More Than A Quarter of Women Under 50 Have Been Abused By A Male Partner

Photographed by Eylül Aslan
More than one in four women experience some form of domestic violence before the age of 50, an extensive new study has found.
The global study published in The Lancet includes data from 366 smaller studies carried out in 161 different countries. In total, it includes responses from two women million, of whom 27% said they had been abused by a male partner.
It covers any violence that manifests as "physically, sexually, and psychologically harmful behaviours in the context of marriage, cohabitation, or any other form of union, as well as emotional and economic abuse and controlling behaviours".
Nearly one in seven women said they had been abused by a male partner in this way during the previous 12 months.
The study also found that "this kind of violence starts early". Nearly a quarter (24%) of women aged between 15 and 19 said they had already experienced it at least once, while 26% aged between 19 and 24 said the same.
The global study covers the period from 2000 to 2018, so it doesn't include women abused by their male partner during the pandemic lockdowns. In April 2020, just weeks after the UK entered its first lockdown, it was reported that calls to the National Domestic Abuse helpline had risen by 49%.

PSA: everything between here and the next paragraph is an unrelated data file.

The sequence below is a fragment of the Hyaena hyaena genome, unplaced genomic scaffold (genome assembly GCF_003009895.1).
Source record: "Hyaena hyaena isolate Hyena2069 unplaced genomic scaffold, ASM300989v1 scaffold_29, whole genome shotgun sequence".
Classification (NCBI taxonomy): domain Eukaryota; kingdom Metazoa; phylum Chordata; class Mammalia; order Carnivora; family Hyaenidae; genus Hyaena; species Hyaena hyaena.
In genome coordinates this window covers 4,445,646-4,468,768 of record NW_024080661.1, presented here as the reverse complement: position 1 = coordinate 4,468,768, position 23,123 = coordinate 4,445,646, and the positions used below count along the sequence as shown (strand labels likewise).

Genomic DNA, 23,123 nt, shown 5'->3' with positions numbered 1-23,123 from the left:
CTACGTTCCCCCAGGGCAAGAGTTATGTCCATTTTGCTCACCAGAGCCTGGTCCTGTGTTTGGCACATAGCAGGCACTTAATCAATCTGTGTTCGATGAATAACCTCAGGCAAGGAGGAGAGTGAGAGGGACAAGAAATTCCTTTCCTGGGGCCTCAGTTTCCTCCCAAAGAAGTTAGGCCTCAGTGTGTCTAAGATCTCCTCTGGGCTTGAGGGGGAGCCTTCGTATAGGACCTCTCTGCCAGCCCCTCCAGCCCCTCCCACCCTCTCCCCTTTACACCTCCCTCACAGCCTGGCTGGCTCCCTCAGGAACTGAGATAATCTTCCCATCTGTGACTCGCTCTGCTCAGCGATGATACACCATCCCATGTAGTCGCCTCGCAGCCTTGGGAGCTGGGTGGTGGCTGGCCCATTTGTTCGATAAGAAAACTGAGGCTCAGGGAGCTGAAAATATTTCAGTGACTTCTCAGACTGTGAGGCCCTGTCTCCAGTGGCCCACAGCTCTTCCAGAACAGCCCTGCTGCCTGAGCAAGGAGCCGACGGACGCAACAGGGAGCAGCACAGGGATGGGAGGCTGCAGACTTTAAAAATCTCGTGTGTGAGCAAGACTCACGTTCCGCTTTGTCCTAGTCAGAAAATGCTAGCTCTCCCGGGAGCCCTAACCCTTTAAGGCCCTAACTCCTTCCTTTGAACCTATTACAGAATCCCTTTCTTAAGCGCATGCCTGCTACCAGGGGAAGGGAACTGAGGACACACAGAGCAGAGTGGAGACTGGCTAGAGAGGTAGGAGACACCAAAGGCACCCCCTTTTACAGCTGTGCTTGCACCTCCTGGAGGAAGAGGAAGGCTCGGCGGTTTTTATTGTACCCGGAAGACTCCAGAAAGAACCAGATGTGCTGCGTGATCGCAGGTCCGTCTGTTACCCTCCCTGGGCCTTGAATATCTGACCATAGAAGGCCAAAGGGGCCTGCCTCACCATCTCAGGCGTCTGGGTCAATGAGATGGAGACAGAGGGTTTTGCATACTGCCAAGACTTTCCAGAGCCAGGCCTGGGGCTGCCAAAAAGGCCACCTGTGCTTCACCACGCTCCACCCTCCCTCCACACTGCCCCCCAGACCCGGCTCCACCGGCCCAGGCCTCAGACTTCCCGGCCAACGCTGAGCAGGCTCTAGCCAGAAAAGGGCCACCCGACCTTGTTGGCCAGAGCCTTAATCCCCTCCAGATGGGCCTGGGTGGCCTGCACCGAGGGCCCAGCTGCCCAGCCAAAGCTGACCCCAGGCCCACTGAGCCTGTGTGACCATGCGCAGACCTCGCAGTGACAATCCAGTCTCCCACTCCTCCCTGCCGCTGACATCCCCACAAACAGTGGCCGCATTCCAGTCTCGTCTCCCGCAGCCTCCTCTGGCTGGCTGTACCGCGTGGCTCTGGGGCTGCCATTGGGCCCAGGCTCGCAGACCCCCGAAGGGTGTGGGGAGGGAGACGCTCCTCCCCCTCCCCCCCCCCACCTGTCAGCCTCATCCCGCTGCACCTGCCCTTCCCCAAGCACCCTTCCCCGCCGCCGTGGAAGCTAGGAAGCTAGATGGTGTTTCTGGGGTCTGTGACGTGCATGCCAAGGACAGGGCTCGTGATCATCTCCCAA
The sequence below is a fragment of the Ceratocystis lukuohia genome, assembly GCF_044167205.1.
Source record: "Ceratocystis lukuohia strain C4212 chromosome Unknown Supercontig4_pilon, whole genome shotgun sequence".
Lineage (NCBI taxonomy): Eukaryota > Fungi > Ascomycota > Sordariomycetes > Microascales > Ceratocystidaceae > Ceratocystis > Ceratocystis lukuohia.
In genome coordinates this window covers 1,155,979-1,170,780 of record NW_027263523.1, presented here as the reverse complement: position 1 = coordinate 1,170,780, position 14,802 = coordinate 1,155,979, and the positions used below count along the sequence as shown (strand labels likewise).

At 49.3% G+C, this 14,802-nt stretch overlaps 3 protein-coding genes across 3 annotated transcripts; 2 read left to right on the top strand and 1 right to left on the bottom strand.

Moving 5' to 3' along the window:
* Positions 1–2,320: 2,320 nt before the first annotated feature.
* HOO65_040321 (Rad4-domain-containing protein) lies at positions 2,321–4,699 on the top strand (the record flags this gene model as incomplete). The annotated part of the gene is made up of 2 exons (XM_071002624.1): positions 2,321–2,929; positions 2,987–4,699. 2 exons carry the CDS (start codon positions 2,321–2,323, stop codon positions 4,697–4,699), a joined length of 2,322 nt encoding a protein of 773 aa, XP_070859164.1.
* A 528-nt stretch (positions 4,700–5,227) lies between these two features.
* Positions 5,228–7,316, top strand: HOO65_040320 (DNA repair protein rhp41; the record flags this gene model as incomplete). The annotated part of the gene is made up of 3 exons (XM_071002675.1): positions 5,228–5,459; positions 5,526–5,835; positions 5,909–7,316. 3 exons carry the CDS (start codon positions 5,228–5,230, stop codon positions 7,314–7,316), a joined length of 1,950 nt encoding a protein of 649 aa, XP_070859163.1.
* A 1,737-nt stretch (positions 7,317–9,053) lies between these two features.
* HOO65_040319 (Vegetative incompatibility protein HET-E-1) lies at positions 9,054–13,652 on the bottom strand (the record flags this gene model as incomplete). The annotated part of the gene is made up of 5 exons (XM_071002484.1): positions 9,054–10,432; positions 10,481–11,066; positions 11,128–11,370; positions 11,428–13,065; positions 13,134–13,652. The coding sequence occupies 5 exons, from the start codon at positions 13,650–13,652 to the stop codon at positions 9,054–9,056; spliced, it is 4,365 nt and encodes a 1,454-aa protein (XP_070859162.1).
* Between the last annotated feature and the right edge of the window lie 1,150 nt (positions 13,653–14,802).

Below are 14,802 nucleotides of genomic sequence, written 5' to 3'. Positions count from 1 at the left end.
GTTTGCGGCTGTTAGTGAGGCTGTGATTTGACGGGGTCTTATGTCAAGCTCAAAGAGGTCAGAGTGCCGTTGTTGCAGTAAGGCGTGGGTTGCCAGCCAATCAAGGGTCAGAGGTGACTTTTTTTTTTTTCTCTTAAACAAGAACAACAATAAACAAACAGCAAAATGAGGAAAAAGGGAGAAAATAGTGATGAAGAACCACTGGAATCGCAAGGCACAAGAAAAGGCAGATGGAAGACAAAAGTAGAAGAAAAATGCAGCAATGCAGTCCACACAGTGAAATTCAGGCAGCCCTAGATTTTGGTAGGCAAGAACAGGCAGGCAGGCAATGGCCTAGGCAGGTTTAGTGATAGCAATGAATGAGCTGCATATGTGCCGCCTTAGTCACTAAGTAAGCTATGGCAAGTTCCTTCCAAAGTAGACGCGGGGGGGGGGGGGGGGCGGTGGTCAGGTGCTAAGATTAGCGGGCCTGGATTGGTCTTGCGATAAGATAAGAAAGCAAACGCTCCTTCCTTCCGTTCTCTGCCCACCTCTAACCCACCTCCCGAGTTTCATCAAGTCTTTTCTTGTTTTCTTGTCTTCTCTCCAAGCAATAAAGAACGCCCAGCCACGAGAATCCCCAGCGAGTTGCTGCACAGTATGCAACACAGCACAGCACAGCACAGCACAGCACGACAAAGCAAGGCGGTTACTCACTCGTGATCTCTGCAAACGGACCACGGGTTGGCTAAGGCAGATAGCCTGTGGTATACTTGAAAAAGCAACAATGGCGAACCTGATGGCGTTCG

The study's senior author, Dr Claudia Garcia-Moreno, said progress made over the last two decades is "grossly insufficient" to meet UN Women's international target of eliminating violence against women by 2030.
“Although this study took place before the Covid-19 pandemic, the numbers are alarming and research has shown the pandemic exacerbated issues leading to intimate partner violence such as isolation, depression and anxiety, and alcohol use, as well as reducing access to support services,” she said.
“Preventing intimate partner violence from happening in the first place is vital and urgent. Governments, societies and communities need to take heed, invest more, and act with urgency to reduce violence against women, including by addressing it in post-Covid reconstruction efforts."
If you are experiencing abuse, please contact the National Domestic Abuse Helpline on 0808 2000 247, which is open 24 hours a day, 365 days a year, or visit Refuge. If you are in immediate danger, please call the police on 999.

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